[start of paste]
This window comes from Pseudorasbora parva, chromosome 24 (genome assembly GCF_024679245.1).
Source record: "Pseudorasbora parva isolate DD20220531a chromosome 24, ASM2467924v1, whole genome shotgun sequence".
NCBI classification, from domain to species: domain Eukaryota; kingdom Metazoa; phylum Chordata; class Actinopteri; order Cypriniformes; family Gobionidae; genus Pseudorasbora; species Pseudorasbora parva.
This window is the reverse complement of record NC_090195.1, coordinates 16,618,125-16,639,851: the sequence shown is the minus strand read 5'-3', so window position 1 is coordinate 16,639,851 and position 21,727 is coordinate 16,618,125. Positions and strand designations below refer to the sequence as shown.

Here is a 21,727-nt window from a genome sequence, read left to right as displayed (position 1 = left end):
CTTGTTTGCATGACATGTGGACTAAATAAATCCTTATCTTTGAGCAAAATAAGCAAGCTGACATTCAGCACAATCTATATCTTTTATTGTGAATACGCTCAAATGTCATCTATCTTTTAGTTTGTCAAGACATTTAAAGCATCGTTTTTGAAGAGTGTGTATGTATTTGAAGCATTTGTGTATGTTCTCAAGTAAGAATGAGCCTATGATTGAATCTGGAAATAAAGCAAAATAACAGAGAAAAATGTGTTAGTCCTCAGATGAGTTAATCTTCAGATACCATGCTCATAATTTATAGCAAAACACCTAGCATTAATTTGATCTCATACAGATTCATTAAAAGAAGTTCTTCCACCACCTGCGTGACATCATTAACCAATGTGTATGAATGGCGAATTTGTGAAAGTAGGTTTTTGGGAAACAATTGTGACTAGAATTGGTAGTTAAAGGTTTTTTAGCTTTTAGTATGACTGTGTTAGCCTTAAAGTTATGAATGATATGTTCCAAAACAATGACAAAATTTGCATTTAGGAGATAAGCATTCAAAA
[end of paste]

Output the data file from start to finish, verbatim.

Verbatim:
This window comes from Pseudorasbora parva, chromosome 24 (genome assembly GCF_024679245.1).
Source record: "Pseudorasbora parva isolate DD20220531a chromosome 24, ASM2467924v1, whole genome shotgun sequence".
NCBI classification, from domain to species: domain Eukaryota; kingdom Metazoa; phylum Chordata; class Actinopteri; order Cypriniformes; family Gobionidae; genus Pseudorasbora; species Pseudorasbora parva.
This window is the reverse complement of record NC_090195.1, coordinates 16,618,125-16,639,851: the sequence shown is the minus strand read 5'-3', so window position 1 is coordinate 16,639,851 and position 21,727 is coordinate 16,618,125. Positions and strand designations below refer to the sequence as shown.

Here is a 21,727-nt window from a genome sequence, read left to right as displayed (position 1 = left end):
CTTGTTTGCATGACATGTGGACTAAATAAATCCTTATCTTTGAGCAAAATAAGCAAGCTGACATTCAGCACAATCTATATCTTTTATTGTGAATACGCTCAAATGTCATCTATCTTTTAGTTTGTCAAGACATTTAAAGCATCGTTTTTGAAGAGTGTGTATGTATTTGAAGCATTTGTGTATGTTCTCAAGTAAGAATGAGCCTATGATTGAATCTGGAAATAAAGCAAAATAACAGAGAAAAATGTGTTAGTCCTCAGATGAGTTAATCTTCAGATACCATGCTCATAATTTATAGCAAAACACCTAGCATTAATTTGATCTCATACAGATTCATTAAAAGAAGTTCTTCCACCACCTGCGTGACATCATTAACCAATGTGTATGAATGGCGAATTTGTGAAAGTAGGTTTTTGGGAAACAATTGTGACTAGAATTGGTAGTTAAAGGTTTTTTAGCTTTTAGTATGACTGTGTTAGCCTTAAAGTTATGAATGATATGTTCCAAAACAATGACAAAATTTGCATTTAGGAGATAAGCATTCAAAA